Jane has mentioned before that the contemporary romances that doesn’t feature vampires, campy vampires, werewolves, immortal peril, mortal peril, suspense out the wahoo, or extraordinary extraterrestrial extraneous circumstances seem to be fewer and far between. Every now and again I hear declarations that the contemporary romance is a dying subgenre and it’s harder and harder to find, and that if you’re not an established name, you’ll never get anywhere, because fewer people want to read contemporary romance.
So when we read Flat Out Sexy by Erin McCarthy, we were both blathering to each other about how awesome it was and how refreshing to have actual conflict between people caused by realistic tension stemming from ordinary life experiences between two marvelous characters. Contemporary romance done right? More please! So, following this review, read more about a multi-level contest sponsored by Dear Author, Smart Bitches, Berkeley and Erin McCarthy, a contest we hope will be a semi-regular feature here and at Dear Author where we try to Save the Contemporary.
Let it be said: This is a NASCAR romance. I had a ball reading it. There’s a lot of assumptions made about NASCAR fans and the folks who participate in the sport, particularly as far as class and intellect are concerned, and many of those assumptions are plain looneytunes. From the skill and endurance needed to be a successful driver to the extensive education in engineering (at a minimum) needed to be in a pit crew, NASCAR is a greatly misunderstood but very interesting culture. Hm. I wonder if there are any book genres like that.
NASCAR creates a unique environment for contemporary romance in particular because it allows for an entirely new setting for some traditional elements of romance. First, there’s the class and status that come with belonging to a racing family, or being a crew member thereof. Then there’s the wealth of the drivers, their families, and the generations ahead and after them that continue in the racing circuit, and the sheer shitfuckton of money involved in the foundation of the sport itself. Add to that literal life and death stakes and you have plenty of opportunities for external tensions acting against the protagonists that, when placed on a NASCAR track, seem completely different and allow for a new examination of traditional tropes.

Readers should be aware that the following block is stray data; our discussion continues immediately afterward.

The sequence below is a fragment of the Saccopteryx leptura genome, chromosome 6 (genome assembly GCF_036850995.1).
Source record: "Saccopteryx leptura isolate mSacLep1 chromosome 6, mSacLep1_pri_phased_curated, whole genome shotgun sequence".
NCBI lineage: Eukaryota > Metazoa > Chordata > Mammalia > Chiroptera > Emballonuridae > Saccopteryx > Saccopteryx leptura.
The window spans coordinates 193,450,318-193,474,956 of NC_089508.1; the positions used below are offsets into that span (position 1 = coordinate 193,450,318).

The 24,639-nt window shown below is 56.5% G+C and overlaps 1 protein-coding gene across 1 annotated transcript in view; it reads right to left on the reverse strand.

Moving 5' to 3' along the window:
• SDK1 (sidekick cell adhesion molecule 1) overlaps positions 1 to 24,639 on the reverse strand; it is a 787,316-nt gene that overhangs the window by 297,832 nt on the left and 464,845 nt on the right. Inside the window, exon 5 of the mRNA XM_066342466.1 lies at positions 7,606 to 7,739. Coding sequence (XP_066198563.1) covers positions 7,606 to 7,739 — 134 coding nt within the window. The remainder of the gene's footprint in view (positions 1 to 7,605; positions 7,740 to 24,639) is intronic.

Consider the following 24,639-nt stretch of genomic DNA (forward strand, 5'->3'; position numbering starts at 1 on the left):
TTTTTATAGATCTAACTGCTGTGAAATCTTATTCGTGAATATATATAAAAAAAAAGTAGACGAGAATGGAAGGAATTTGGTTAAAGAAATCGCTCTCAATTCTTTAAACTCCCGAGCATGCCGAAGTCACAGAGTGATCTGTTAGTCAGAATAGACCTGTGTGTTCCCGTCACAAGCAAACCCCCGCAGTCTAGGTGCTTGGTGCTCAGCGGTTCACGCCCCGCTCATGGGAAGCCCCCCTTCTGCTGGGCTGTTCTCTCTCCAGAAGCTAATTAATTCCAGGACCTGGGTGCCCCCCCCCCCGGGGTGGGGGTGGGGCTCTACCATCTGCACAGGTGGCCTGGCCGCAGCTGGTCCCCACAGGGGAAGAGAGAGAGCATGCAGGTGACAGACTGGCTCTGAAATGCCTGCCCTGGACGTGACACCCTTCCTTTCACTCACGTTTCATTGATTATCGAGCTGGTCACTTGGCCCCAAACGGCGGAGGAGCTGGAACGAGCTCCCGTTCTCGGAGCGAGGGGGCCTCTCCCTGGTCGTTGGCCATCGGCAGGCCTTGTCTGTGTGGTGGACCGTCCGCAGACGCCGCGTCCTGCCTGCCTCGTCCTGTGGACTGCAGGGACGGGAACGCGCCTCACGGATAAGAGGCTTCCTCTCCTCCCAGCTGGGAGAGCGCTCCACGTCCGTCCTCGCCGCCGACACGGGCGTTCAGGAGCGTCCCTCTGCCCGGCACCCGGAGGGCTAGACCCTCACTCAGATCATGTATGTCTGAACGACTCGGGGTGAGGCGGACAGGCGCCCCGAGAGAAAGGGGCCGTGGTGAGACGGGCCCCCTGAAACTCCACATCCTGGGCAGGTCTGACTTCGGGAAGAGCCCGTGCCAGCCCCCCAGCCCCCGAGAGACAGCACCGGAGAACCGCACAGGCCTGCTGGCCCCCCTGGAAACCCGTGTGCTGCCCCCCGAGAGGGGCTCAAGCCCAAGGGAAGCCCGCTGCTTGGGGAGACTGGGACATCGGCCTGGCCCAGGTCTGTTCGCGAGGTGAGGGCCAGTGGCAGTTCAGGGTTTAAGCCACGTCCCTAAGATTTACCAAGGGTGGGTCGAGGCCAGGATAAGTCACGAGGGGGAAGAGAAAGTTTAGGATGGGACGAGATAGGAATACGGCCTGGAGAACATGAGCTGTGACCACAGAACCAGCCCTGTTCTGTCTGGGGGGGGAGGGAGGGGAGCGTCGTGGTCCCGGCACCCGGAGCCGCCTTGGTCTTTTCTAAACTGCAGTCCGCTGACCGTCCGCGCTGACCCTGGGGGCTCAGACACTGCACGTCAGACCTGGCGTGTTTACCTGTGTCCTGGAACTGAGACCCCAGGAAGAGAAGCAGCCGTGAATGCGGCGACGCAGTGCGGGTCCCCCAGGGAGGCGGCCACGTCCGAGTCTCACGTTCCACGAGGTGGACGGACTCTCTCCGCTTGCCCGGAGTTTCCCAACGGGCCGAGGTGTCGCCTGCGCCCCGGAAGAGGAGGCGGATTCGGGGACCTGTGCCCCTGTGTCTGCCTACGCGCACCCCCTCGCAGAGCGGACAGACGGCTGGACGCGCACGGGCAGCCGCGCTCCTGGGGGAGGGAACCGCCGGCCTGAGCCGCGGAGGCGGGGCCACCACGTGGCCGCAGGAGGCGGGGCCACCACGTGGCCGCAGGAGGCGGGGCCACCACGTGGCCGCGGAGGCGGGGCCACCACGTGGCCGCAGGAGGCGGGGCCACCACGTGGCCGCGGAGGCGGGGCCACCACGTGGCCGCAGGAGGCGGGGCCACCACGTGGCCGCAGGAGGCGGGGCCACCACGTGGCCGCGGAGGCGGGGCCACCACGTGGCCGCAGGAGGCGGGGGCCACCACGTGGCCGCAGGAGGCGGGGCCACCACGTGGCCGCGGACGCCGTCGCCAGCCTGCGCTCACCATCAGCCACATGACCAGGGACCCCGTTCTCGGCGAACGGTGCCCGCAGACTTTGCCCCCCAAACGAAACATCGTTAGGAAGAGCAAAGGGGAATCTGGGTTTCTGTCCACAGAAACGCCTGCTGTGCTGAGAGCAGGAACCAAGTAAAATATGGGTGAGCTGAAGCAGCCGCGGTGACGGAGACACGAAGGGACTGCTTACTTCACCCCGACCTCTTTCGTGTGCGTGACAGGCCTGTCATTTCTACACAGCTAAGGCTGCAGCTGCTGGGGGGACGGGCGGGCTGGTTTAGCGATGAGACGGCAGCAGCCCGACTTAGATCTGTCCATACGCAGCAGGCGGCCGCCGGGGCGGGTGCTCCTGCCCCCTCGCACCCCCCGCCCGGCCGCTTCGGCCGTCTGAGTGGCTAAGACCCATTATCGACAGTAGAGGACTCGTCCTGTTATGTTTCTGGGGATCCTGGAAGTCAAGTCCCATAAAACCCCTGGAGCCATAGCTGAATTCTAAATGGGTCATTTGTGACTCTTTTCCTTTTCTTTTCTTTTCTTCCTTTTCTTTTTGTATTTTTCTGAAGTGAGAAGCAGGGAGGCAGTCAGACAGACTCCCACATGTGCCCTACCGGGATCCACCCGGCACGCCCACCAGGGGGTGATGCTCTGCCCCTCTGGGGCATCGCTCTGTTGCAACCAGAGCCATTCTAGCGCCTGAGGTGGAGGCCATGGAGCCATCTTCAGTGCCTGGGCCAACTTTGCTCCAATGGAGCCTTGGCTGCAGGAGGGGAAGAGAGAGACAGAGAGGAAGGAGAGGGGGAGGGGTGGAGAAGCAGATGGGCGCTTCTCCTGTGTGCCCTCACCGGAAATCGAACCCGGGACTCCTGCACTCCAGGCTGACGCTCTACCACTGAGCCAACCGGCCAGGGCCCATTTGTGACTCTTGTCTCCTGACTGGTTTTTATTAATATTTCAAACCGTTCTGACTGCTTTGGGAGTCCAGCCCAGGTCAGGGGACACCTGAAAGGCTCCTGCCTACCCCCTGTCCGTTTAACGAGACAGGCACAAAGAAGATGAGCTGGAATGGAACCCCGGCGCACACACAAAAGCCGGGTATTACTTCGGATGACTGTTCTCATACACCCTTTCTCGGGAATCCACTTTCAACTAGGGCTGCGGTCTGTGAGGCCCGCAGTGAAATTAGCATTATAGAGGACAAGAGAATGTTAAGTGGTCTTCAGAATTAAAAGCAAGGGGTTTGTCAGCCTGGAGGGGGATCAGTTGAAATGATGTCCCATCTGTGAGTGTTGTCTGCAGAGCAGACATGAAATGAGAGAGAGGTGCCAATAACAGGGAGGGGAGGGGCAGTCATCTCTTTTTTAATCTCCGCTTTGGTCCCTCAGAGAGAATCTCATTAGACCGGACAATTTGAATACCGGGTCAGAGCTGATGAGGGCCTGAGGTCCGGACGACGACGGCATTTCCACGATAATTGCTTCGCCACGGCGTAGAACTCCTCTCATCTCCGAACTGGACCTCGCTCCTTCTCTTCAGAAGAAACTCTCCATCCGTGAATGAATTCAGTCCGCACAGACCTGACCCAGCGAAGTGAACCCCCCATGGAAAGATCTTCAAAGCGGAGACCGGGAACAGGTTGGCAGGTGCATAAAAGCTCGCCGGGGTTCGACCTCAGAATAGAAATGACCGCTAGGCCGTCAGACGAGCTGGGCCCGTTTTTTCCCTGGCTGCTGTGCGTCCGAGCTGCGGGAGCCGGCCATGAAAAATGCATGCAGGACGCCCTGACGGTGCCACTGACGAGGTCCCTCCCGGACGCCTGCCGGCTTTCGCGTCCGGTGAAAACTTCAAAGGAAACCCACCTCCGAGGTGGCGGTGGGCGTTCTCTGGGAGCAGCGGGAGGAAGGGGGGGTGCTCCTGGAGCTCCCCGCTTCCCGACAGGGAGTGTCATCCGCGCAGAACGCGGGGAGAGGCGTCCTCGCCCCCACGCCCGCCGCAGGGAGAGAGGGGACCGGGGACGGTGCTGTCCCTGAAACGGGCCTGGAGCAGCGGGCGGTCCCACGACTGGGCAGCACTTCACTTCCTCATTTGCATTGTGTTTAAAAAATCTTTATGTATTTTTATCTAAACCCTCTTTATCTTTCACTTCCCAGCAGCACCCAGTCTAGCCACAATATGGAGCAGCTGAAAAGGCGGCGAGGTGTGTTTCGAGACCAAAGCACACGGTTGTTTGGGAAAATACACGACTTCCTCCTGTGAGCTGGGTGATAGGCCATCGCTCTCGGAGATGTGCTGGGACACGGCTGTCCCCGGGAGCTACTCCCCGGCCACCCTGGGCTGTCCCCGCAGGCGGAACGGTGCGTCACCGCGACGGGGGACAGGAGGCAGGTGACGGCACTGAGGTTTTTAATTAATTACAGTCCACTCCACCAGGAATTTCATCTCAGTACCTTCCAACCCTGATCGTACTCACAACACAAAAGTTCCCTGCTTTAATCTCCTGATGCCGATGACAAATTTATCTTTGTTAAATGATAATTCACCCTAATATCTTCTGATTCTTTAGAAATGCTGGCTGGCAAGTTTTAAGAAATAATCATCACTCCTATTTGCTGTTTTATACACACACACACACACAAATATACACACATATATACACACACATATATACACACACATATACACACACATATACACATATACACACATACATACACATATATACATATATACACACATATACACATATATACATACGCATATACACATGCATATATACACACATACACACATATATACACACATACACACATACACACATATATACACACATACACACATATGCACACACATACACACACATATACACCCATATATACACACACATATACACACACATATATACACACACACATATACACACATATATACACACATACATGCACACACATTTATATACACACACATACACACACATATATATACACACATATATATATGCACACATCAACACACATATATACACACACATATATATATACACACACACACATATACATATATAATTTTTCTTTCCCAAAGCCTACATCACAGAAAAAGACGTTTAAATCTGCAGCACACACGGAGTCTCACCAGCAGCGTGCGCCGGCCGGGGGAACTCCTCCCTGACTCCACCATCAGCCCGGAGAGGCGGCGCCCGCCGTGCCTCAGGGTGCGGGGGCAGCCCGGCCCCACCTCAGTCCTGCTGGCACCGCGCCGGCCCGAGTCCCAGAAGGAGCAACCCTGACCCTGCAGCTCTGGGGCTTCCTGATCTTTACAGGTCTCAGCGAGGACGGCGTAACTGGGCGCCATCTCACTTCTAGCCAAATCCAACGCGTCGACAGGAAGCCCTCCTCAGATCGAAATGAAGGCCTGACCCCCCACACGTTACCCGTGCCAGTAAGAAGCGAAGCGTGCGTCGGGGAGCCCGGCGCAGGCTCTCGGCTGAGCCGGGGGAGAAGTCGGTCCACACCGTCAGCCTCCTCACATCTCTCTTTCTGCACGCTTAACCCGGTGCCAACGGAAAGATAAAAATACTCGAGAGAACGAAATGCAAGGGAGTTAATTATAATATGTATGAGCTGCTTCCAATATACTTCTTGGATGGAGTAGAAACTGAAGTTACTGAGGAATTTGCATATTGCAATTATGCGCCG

What makes Flat Out Sexy so charming and refreshing is that the conflict between the couple stems mostly from between the couple and their perceptions of themselves, but I never once got the feeling they were standing in their own way merely to prolong that tension. Single mom Tamara Briggs is finally reentering her old social circle a few years after her NASCAR driver husband was killed in a race. Elec Monroe is one of the hottest rookies in the current group of drivers, but since he’s a handful of years younger than Tamara, she doesn’t recognize him when she literally runs into him at a cocktail party. Theirs is an instant attraction, and Tamara decides that a one night stand with a man as hot as Elec can’t be a bad thing. And of course, the sex is as incredible as the attraction hinted it would be. But when they wake up the morning after and she realizes that not only is he younger than she is but the son of a family that’s had a longstanding feud with her husband’s family, she’s horrified at herself and decides that once ought to have been enough.